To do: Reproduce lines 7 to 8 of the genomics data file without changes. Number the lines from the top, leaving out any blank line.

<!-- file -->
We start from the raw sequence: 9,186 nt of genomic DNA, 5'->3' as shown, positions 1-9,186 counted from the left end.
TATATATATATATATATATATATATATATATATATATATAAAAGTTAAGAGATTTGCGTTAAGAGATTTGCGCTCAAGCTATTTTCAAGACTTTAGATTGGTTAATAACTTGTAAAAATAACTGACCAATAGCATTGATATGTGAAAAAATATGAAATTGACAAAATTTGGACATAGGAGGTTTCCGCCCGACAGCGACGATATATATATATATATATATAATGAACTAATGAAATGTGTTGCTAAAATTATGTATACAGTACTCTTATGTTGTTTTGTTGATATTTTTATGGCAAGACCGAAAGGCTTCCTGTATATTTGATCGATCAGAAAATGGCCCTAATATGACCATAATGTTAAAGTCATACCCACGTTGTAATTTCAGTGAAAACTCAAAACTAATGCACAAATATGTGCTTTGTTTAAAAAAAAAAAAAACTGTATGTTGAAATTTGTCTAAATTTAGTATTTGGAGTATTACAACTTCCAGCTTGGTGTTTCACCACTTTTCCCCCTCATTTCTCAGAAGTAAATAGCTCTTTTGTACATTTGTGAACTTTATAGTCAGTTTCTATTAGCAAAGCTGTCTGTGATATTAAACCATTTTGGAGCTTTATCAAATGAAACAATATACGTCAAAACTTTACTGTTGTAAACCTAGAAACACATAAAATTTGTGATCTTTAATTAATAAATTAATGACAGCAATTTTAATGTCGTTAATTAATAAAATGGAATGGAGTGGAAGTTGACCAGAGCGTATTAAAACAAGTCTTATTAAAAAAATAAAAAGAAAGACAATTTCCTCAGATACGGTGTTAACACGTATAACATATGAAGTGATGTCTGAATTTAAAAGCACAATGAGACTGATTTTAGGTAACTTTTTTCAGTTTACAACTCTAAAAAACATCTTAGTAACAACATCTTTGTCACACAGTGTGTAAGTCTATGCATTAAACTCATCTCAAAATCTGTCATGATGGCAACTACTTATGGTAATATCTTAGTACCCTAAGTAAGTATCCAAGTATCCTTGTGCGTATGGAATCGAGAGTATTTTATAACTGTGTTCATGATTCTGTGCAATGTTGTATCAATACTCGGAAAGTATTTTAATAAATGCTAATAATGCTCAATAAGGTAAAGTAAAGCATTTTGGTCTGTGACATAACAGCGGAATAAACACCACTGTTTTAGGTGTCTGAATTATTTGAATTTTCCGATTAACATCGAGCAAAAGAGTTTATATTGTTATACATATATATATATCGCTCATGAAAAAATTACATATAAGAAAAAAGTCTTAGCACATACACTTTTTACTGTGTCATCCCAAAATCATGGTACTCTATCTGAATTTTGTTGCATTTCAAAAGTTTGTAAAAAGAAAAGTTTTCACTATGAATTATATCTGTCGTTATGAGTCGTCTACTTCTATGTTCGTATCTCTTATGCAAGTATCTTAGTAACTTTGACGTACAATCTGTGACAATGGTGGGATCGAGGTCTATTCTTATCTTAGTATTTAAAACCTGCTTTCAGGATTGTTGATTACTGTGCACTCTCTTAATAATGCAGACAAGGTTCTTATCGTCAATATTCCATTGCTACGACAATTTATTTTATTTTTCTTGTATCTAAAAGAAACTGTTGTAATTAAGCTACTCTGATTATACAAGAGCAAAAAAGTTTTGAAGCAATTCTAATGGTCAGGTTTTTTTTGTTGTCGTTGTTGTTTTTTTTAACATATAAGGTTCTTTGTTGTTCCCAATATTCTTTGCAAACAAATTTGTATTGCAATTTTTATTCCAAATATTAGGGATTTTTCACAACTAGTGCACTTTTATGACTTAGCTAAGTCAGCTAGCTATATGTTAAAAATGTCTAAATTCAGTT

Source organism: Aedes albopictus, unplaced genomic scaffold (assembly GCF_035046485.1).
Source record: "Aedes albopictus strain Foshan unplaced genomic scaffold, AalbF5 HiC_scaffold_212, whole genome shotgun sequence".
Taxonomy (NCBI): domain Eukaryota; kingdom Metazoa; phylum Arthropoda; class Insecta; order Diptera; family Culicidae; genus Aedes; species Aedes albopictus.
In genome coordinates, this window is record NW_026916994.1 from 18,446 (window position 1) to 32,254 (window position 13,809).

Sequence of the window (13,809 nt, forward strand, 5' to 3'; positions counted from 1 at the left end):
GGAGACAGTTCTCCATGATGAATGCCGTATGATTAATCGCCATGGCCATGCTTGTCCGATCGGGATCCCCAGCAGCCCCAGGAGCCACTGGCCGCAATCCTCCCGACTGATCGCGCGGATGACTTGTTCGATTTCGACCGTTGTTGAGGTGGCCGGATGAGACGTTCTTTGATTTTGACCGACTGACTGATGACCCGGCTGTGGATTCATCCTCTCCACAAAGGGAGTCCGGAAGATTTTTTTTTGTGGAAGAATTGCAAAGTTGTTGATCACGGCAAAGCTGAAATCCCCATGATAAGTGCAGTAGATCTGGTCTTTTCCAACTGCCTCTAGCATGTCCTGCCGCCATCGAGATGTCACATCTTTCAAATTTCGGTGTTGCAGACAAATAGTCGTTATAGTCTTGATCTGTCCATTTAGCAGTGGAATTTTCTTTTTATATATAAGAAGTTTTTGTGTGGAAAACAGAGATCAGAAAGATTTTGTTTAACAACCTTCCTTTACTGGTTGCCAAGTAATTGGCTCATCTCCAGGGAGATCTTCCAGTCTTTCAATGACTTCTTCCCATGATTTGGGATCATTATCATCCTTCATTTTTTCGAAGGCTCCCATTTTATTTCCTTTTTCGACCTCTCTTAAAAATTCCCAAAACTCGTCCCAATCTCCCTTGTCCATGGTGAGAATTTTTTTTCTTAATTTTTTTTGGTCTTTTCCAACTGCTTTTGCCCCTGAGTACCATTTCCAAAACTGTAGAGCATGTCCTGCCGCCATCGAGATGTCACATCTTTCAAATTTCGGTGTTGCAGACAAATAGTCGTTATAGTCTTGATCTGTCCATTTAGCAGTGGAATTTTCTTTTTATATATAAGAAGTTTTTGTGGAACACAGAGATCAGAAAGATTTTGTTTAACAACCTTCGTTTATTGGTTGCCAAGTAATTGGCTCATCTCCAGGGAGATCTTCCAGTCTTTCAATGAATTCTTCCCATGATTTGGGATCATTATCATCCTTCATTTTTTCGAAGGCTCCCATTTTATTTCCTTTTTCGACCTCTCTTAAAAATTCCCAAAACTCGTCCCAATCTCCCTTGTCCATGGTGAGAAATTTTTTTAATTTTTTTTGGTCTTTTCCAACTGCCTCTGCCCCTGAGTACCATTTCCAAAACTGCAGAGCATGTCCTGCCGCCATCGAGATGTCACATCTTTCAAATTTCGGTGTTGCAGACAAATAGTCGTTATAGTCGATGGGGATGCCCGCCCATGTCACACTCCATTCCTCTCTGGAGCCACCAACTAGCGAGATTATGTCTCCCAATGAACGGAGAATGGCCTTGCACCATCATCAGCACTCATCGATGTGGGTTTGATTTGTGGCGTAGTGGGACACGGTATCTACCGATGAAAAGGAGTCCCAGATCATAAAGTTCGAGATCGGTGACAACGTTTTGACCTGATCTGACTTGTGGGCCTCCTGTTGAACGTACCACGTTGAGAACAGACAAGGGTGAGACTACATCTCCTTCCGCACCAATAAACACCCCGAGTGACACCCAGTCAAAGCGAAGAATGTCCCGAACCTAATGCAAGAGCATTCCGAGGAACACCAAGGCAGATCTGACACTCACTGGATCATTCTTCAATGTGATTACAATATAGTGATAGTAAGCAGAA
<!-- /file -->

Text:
Sequence of the window (13,809 nt, forward strand, 5' to 3'; positions counted from 1 at the left end):
GGAGACAGTTCTCCATGATGAATGCCGTATGATTAATCGCCATGGCCATGCTTGTCCGATCGGGATCCCCAGCAGCCCCAGGAGCCACTGGCCGCAATCCTCCCGACTGATCGCGCGGATGACTTGTTCGATTTCGACCGTTGTTGAGGTGGCCGGATGAGACGTTCTTTGATTTTGACCGACTGACTGATGACCCGGCTGTGGATTCATCCTCTCCACAAAGGGAGTCCGGAAGATTTTTTTTTGTGGAAGAATTGCAAAGTTGTTGATCACGGCAAAGCTGAAATCCCCATGATAAGTGCAGTAGATCTGGTCTTTTCCAACTGCCTCTAGCATGTCCTGCCGCCATCGAGATGTCACATCTTTCAAATTTCGGTGTTGCAGACAAATAGTCGTTATAGTCTTGATCTGTCCATTTAGCAGTGGAATTTTCTTTTTATATATAAGAAGTTTTTGTGTGGAAAACAGAGATCAGAAAGATTTTGTTTAACAACCTTCCTTTACTGGTTGCCAAGTAATTGGCTCATCTCCAGGGAGATCTTCCAGTCTTTCAATGACTTCTTCCCATGATTTGGGATCATTATCATCCTTCATTTTTTCGAAGGCTCCCATTTTATTTCCTTTTTCGACCTCTCTTAAAAATTCCCAAAACTCGTCCCAATCTCCCTTGTCCATGGTGAGAATTTTTTTTCTTAATTTTTTTTGGTCTTTTCCAACTGCTTTTGCCCCTGAGTACCATTTCCAAAACTGTAGAGCATGTCCTGCCGCCATCGAGATGTCACATCTTTCAAATTTCGGTGTTGCAGACAAATAGTCGTTATAGTCTTGATCTGTCCATTTAGCAGTGGAATTTTCTTTTTATATATAAGAAGTTTTTGTGGAACACAGAGATCAGAAAGATTTTGTTTAACAACCTTCGTTTATTGGTTGCCAAGTAATTGGCTCATCTCCAGGGAGATCTTCCAGTCTTTCAATGAATTCTTCCCATGATTTGGGATCATTATCATCCTTCATTTTTTCGAAGGCTCCCATTTTATTTCCTTTTTCGACCTCTCTTAAAAATTCCCAAAACTCGTCCCAATCTCCCTTGTCCATGGTGAGAAATTTTTTTAATTTTTTTTGGTCTTTTCCAACTGCCTCTGCCCCTGAGTACCATTTCCAAAACTGCAGAGCATGTCCTGCCGCCATCGAGATGTCACATCTTTCAAATTTCGGTGTTGCAGACAAATAGTCGTTATAGTCGATGGGGATGCCCGCCCATGTCACACTCCATTCCTCTCTGGAGCCACCAACTAGCGAGATTATGTCTCCCAATGAACGGAGAATGGCCTTGCACCATCATCAGCACTCATCGATGTGGGTTTGATTTGTGGCGTAGTGGGACACGGTATCTACCGATGAAAAGGAGTCCCAGATCATAAAGTTCGAGATCGGTGACAACGTTTTGACCTGATCTGACTTGTGGGCCTCCTGTTGAACGTACCACGTTGAGAACAGACAAGGGTGAGACTACATCTCCTTCCGCACCAATAAACACCCCGAGTGACACCCAGTCAAAGCGAAGAATGTCCCGAACCTAATGCAAGAGCATTCCGAGGAACACCAAGGCAGATCTGACACTCACTGGATCATTCTTCAATGTGATTACAATATAGTGATAGTAAGCAGAA